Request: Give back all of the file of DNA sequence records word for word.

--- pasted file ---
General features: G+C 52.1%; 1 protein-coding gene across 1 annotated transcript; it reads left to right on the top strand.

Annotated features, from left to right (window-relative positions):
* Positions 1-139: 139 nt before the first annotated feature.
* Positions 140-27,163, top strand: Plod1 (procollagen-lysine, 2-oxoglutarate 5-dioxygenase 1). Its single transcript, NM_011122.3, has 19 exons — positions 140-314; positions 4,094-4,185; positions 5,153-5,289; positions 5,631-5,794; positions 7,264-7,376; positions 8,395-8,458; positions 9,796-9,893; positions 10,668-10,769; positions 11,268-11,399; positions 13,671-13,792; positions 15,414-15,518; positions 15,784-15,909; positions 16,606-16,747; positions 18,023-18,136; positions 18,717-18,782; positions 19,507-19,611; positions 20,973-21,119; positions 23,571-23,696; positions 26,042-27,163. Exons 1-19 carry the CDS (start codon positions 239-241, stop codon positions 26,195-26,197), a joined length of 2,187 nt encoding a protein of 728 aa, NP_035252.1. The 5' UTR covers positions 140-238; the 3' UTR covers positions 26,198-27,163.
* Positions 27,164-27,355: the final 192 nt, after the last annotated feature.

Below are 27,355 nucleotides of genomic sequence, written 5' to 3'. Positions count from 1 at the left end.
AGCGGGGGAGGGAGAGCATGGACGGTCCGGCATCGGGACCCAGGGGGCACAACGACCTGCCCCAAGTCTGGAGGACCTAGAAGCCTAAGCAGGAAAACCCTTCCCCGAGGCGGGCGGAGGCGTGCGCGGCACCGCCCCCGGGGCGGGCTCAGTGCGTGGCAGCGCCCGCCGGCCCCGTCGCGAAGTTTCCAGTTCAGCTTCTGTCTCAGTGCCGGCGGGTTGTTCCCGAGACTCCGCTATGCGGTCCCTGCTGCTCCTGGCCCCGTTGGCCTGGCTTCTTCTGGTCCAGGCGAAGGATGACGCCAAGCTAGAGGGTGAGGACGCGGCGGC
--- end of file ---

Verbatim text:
General features: G+C 52.1%; 1 protein-coding gene across 1 annotated transcript; it reads left to right on the top strand.

Annotated features, from left to right (window-relative positions):
* Positions 1-139: 139 nt before the first annotated feature.
* Positions 140-27,163, top strand: Plod1 (procollagen-lysine, 2-oxoglutarate 5-dioxygenase 1). Its single transcript, NM_011122.3, has 19 exons — positions 140-314; positions 4,094-4,185; positions 5,153-5,289; positions 5,631-5,794; positions 7,264-7,376; positions 8,395-8,458; positions 9,796-9,893; positions 10,668-10,769; positions 11,268-11,399; positions 13,671-13,792; positions 15,414-15,518; positions 15,784-15,909; positions 16,606-16,747; positions 18,023-18,136; positions 18,717-18,782; positions 19,507-19,611; positions 20,973-21,119; positions 23,571-23,696; positions 26,042-27,163. Exons 1-19 carry the CDS (start codon positions 239-241, stop codon positions 26,195-26,197), a joined length of 2,187 nt encoding a protein of 728 aa, NP_035252.1. The 5' UTR covers positions 140-238; the 3' UTR covers positions 26,198-27,163.
* Positions 27,164-27,355: the final 192 nt, after the last annotated feature.

Below are 27,355 nucleotides of genomic sequence, written 5' to 3'. Positions count from 1 at the left end.
AGCGGGGGAGGGAGAGCATGGACGGTCCGGCATCGGGACCCAGGGGGCACAACGACCTGCCCCAAGTCTGGAGGACCTAGAAGCCTAAGCAGGAAAACCCTTCCCCGAGGCGGGCGGAGGCGTGCGCGGCACCGCCCCCGGGGCGGGCTCAGTGCGTGGCAGCGCCCGCCGGCCCCGTCGCGAAGTTTCCAGTTCAGCTTCTGTCTCAGTGCCGGCGGGTTGTTCCCGAGACTCCGCTATGCGGTCCCTGCTGCTCCTGGCCCCGTTGGCCTGGCTTCTTCTGGTCCAGGCGAAGGATGACGCCAAGCTAGAGGGTGAGGACGCGGCGGC